With the Highway Trust Fund set to run out of money in August, the University of Virginia Miller Center report, Well Within Reach: America's New Transportation Agenda, is worth another look. The result of a conference co-chaired by former U.S. Transportation Secretaries Norman Mineta and Samuel Skinner, the report concludes that future funding mechanisms should not depend primarily on fossil-fuel consumption and suggests that the best approach to ensure adequate funding is to return to a pay-as-you-go system. This means taxing road use, instead of fuel consumption, via a vehicle-miles-traveled (VMT) tax. An excerpt from the report is below. You can read the entire report at http://web1.millercenter.org/conferences/report/conf_2009_transportation.pdf.
The Interstate Highway System was built with the premise that users of roadways would pay for them. As originally conceived, the Highway Trust Fund (HTF) achieved this linkage by using a fuel tax to generate revenues for highway construction and maintenance. This made sense as long as the fuel use was closely aligned with road use and as long as the revenues raised by the fuel tax were adequate to meet highway funding needs.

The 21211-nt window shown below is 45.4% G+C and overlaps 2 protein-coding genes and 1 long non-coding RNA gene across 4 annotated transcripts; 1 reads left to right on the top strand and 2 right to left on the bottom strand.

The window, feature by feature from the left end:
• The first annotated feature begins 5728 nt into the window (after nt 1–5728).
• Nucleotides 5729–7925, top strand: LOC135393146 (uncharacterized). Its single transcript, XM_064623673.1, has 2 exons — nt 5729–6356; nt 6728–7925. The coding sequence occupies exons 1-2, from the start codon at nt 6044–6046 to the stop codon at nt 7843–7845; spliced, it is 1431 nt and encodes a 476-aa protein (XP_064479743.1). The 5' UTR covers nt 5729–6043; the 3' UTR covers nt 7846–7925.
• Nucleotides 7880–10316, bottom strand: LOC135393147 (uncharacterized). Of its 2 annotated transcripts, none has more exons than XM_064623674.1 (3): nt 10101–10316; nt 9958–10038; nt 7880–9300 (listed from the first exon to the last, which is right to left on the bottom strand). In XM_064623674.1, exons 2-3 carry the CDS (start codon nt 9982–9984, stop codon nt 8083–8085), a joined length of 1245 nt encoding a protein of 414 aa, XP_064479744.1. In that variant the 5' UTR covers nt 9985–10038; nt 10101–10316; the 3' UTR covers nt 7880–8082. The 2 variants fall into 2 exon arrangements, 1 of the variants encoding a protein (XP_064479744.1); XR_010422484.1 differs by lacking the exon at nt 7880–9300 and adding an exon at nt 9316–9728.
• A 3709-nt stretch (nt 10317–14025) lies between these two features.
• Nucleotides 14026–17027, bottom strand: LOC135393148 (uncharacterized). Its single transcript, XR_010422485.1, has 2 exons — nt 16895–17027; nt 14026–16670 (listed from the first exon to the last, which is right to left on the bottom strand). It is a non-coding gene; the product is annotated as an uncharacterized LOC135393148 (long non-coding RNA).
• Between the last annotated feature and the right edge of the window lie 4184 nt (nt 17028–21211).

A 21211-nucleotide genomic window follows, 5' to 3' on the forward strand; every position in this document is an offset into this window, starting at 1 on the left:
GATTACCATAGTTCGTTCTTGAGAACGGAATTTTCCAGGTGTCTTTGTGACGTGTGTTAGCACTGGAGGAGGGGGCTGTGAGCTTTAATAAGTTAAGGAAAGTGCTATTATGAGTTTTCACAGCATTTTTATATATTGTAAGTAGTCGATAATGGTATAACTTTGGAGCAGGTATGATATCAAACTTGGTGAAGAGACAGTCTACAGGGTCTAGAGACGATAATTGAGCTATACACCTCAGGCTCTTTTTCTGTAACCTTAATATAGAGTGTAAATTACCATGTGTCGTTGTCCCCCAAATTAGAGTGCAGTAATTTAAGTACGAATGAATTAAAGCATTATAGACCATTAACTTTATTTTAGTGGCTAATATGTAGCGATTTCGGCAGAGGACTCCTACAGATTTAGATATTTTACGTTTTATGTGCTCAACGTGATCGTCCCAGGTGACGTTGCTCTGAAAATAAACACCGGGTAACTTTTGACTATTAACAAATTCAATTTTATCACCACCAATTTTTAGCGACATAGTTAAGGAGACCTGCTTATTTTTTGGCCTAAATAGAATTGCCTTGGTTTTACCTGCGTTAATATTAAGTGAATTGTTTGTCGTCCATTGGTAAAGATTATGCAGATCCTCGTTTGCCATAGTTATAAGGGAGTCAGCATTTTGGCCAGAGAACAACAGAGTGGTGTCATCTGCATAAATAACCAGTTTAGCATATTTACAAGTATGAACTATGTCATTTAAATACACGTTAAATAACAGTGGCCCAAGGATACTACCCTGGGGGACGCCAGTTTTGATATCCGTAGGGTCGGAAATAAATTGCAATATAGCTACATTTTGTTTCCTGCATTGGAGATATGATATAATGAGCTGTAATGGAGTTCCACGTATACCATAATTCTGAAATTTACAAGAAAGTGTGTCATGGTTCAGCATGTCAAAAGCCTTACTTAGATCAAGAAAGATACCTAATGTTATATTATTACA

Increasingly, however, that is no longer the case. The level of the fuel tax has not kept pace with funding needs, and the overall funding gap can be expected to grow as the average fuel economy of the American vehicle fleet improves. To cover the shortfall, Congress has had to divert general funds to the HTF, exacerbating the overall federal budget deficit.
Many proponents of transportation reform have concluded that the best approach to ensure adequate funding and re-align incentives for road use is to return to a pay-as-you-go system. This means taxing road use (instead of fuel consumption) via a vehicle-miles-traveled (VMT) tax.
The technology exists to implement such a tax in ways that also address privacy and regional equity concerns. Moreover, a VMT-based system could be designed to advance other public policy goals, such as incentivizing travel at different times of day or differentiating among types of vehicles based on their emmissions performance or the amount of wear they impose on highways. In short, the technology exists to design funding mechanisms that are not only more rational, but that also create the market signals needed to address important transporation externalities.